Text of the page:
About women who are unhappy with their looks.

Portraits Outi Törmälä, texts Venla Rossi


“The anxiety was there every day. I was thinking that maybe I shouldn’t even go to the store or take out the trash when I look like this.”

This project got started on the 13th of September 2016, when photographer Outi Törmälä posted on Facebook:

I’m looking for women who are unhappy with the way they look for a portrait project.

The first response came within two hours.

Törmälä is a photographer specializing in personal portraits. In recent years, she has noticed that it’s becoming harder and harder for people to step in front of the camera.

It was this notion that sparked this project, eventually named Can I Go to the Store Like This? About women who are unhappy with their looks. Törmälä received messages from dozens of women of different ages, from different parts of Finland. She photographed them for over two years.

The aim of the project was to encourage discussion of this phenomenon that touches almost everyone but is at the same time nearly invisible. In the era of social media, both one’s appearance and photos have become ever more important. It invokes pressure and increasing dissatisfaction.

“Some may think that being unhappy with your looks is a shallow thing, but I don’t see it that way. This is a big issue”, Törmälä says.

Törmälä did not give her subjects any special directions. During the long photoshoot sessions, they were allowed to talk, but for a lot of the time they were quiet. Some cried, others found it difficult to breathe. Sometimes they were goofing around.

“I would like the pictures to show all the emotions they have about their appearance and their relationship to it. Many are ashamed that something that is supposedly so superficial could bother them so much. In these photos, you don’t have to act strong and cheerful about it, but you can show your sorrow”, Törmälä recounts.

Can I Go to the Store Like This is not meant to be a therapy project but a combination of art photography and journalism. Still, Törmälä has been thinking about how the medium of photography can provide an experience of an accepting gaze for the subjects. A lot of the participants found the photoshoots empowering.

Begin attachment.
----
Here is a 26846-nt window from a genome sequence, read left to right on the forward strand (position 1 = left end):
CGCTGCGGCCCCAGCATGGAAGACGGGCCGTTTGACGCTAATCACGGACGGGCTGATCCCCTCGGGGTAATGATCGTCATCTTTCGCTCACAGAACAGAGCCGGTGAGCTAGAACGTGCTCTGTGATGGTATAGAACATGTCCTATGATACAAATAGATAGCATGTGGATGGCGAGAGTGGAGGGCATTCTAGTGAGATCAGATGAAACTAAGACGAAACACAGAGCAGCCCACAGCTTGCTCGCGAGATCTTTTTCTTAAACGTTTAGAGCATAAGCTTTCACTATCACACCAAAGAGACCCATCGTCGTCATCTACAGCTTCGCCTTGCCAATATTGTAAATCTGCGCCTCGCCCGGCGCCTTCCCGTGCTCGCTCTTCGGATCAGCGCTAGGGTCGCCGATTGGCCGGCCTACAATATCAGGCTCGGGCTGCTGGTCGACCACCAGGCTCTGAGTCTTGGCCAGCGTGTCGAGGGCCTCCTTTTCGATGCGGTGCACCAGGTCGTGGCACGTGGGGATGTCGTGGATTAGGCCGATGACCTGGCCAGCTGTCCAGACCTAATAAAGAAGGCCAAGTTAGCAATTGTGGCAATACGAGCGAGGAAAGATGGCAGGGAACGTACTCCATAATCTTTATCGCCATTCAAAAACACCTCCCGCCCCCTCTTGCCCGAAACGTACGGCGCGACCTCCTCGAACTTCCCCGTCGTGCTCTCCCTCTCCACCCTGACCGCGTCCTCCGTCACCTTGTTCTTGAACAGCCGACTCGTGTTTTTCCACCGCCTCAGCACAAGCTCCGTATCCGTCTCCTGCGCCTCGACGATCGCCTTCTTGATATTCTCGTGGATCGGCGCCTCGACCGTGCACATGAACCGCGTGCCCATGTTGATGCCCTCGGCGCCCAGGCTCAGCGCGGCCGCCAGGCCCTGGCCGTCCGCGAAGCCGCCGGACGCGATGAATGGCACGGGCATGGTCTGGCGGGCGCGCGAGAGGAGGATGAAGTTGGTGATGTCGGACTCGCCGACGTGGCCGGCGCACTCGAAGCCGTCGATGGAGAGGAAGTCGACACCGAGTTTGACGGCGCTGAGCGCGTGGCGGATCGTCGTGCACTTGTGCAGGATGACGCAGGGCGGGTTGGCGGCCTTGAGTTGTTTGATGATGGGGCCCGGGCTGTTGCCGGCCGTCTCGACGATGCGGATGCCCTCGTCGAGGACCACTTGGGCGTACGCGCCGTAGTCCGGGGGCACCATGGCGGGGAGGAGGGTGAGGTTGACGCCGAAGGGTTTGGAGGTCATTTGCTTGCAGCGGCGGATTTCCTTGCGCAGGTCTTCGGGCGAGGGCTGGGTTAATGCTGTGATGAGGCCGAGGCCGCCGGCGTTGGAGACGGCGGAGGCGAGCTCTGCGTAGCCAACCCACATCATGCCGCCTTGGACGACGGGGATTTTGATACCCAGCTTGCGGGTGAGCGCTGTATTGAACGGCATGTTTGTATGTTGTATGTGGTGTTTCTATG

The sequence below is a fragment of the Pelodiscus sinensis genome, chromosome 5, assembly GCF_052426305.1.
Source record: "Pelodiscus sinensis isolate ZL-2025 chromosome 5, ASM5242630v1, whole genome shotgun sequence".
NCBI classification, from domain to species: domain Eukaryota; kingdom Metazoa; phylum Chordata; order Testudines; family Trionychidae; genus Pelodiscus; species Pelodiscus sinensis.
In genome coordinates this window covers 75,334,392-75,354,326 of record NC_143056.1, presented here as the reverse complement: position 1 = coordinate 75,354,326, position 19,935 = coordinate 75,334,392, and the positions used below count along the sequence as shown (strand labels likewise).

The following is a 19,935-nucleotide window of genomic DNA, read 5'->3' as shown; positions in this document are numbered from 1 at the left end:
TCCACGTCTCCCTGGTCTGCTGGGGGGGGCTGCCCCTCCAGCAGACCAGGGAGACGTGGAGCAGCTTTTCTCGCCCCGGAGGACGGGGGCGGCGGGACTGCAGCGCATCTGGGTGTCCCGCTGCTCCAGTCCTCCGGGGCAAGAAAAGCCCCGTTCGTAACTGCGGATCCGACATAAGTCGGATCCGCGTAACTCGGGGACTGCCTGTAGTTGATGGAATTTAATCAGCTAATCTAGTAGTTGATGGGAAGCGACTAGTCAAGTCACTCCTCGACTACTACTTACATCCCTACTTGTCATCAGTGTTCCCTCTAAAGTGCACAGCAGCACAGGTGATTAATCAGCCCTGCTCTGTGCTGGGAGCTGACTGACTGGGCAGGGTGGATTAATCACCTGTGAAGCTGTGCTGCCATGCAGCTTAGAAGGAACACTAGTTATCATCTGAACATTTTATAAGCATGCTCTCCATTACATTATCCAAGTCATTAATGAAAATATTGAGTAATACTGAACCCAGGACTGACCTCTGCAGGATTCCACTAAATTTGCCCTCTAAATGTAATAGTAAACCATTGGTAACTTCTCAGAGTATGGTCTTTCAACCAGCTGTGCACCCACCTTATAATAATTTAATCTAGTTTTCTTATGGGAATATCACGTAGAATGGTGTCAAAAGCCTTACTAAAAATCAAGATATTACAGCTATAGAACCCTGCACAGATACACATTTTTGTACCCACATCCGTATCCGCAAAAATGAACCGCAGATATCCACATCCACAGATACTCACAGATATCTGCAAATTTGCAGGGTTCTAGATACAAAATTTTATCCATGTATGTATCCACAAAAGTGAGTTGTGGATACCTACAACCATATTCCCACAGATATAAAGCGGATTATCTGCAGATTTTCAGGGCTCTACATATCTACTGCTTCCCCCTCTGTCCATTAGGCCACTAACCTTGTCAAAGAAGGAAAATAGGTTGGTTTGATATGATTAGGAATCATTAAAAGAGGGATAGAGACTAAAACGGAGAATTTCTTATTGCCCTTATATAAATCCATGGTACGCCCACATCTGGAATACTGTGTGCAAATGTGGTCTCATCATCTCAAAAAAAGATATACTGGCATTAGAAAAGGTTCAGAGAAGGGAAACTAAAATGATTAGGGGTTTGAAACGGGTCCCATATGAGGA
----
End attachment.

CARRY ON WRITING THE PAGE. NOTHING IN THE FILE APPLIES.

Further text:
In addition to the photographs, there are narratives from each participant. In them, they tell in their own words how it feels to hate yourself. The interviews and texts are done by the journalist Venla Rossi.

“Worrying over one’s appearance has influenced the life of many women more dramatically than I could first have imagined. They’ve left a lot of things undone or unpursued. One of the participants told me she chose to do a PhD because she thought that if you can’t be pretty, you must at least prove you’re smart”, says Rossi.

In Finland, when it comes to looks, there’s a strong appreciation of natural beauty: people often say that a woman is at her most beautiful after sauna. It’s normal to go out in public in snow pants and without makeup. Even TV hosts are made up in a way that they wouldn’t appear particularly made-up.

Some of the participants of the project felt even this ideal of natural beauty is restricting. It may make them feel guilty for wearing makeup. What if you just don’t like yourself “the way you are”? For the photoshoot, they were asked to arrive as they wanted, with or without makeup.

The pictures and texts on this website were first showcased in Gallery Lapinlahti in Helsinki 5.–23.9.2018. A few days before the exhibition opened, the Helsingin Sanomat Kuukausiliite magazine published an article about the project, showing a selection of the photos.

Outi Törmälä (born 1971) is a photographer based in Espoo.

Venla Rossi (born 1986) is a journalist based in Helsinki.

For more information and interview requests:

Outi Törmälä, outi@quiet.fi, +358 40 558 58 59

Venla Rossi, venla.h.rossi@gmail.com, +358 50 309 29 66

Read the stories

HS Kuukausiliite article on the project